Skip to content

Bonk Detecting WiFi Mattress

Quote

Researchers James Scott and Drew Spaniel point out in their report Rise of the Machines: The Dyn Attack Was Just a Practice Run [PDF] that IoT represents a threat that is only beginning to be understood.

The pair say the risk that regulation could stifle market-making IoT innovation (like the WiFi cheater-detection mattress) is outweighed by the need to stop feeding Shodan.

“National IoT regulation and economic incentives that mandate security-by-design are worthwhile as best practices, but regulation development faces the challenge of … security-by-design without stifling innovation, and remaining actionable, implementable and binding,” Scott and Spaniel say.

“Regulation on IoT devices by the United States will influence global trends and economies in the IoT space, because every stakeholder operates in the United States, works directly with United States manufacturers, or relies on the United States economy.

“Nonetheless, IoT regulation will have a limited impact on reducing IoT DDoS attacks as the United States government only has limited direct influence on IoT manufacturers and because the United States is not even in the top 10 countries from which malicious IoT traffic originates.” …


I have two comments:

To think any agency could actually do this correctly is laughable given complexity and the track record of the gov. Hey they cannot even stop the robo calls from the likes “Card Redemption Services” The trove of treasure, additionally, to be gained from leaks is far too valuable to both gov. and industry to limit it with some solid standard.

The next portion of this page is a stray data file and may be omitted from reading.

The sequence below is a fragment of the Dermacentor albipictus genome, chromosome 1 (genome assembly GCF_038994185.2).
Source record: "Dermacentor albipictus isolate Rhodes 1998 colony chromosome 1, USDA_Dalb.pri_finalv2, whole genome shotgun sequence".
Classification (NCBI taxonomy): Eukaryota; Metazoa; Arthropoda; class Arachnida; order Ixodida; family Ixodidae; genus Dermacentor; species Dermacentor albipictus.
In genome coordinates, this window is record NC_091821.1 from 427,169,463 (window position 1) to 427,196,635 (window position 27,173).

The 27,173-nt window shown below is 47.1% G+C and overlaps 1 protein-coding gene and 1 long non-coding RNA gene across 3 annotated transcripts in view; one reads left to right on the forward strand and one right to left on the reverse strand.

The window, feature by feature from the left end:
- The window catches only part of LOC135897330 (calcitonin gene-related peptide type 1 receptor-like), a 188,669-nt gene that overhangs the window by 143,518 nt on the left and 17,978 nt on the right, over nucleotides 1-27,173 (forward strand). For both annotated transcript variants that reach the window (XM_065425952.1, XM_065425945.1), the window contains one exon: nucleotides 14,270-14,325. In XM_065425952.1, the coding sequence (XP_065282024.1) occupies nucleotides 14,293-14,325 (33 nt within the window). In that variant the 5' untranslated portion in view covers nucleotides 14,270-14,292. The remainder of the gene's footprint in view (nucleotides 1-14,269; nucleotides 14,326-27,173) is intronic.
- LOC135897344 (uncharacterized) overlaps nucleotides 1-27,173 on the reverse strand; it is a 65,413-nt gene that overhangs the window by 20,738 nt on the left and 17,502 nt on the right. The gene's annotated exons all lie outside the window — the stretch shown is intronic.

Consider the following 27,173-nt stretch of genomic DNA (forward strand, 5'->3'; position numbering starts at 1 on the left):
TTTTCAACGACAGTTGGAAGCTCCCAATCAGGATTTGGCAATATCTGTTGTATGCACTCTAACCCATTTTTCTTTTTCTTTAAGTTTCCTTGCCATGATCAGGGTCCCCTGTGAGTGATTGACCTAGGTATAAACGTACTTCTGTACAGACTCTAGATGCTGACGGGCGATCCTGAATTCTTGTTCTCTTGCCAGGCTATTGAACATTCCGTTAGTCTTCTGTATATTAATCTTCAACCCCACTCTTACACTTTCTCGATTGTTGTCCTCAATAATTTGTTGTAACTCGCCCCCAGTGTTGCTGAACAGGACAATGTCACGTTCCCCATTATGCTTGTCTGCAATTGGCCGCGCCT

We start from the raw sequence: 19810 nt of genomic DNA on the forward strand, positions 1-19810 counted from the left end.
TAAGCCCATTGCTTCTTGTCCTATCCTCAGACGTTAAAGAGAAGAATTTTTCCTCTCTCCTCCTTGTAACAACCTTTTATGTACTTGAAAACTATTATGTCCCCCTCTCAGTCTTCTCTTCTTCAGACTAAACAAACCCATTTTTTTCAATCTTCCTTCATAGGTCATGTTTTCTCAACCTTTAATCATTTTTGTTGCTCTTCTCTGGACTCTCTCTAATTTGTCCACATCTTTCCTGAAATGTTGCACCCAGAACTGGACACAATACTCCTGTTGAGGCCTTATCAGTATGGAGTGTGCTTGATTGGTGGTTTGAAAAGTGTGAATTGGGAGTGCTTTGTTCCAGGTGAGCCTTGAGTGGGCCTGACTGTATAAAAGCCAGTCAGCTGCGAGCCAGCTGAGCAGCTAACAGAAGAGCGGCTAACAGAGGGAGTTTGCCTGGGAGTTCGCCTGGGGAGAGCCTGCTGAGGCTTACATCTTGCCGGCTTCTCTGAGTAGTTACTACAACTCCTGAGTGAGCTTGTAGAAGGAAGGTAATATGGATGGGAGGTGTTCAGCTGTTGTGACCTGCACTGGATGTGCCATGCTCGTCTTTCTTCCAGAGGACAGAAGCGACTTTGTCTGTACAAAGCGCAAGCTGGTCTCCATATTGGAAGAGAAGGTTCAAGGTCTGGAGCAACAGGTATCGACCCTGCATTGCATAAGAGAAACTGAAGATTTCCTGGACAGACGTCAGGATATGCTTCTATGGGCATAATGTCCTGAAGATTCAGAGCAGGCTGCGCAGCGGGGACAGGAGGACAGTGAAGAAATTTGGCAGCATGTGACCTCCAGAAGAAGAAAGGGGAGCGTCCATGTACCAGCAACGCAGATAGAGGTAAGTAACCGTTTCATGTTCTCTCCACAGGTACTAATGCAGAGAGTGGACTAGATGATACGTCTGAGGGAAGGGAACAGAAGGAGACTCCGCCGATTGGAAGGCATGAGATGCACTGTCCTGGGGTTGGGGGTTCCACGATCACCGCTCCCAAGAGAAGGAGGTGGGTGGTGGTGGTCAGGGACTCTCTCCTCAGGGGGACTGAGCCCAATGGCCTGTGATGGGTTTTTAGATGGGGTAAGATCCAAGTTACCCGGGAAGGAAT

But the Wifi Mattress idea may have legs (4 of them at least…) A Wifi enabled mattress — why with the addition of an accelerometer and a gui for to put in your social media credentials – well then your bedroom gymnastics can be posted instantly to your facebook page. A whole new level in selfies! (..or as I to call it the “look at me, look at me mommy” website that dumps all your info in the hungry jaws of advertisers)

My Friend Cayla

…Or is it My Friend Spy Cayla. And what is the difference between this and Google Voice and Siri? Not much.

Quote:

The My Friend Cayla doll has been shown in the past to be hackable

An official watchdog in Germany has told parents to destroy a talking doll called Cayla because its smart technology can reveal personal data.

The warning was issued by the Federal Network Agency (Bundesnetzagentur), which oversees telecommunications.

Researchers say hackers can use an unsecure bluetooth device embedded in the toy to listen and talk to the child playing with it.

But the UK Toy Retailers Association said Cayla “offers no special risk”.

In a statement sent to the BBC, the TRA also said “there is no reason for alarm”.

The Vivid Toy group, which distributes My Friend Cayla, has previously said that examples of hacking were isolated and carried out by specialists. However, it said the company would take the information on board as it was able to upgrade the app used with the doll.

But experts have warned that the problem has not been fixed.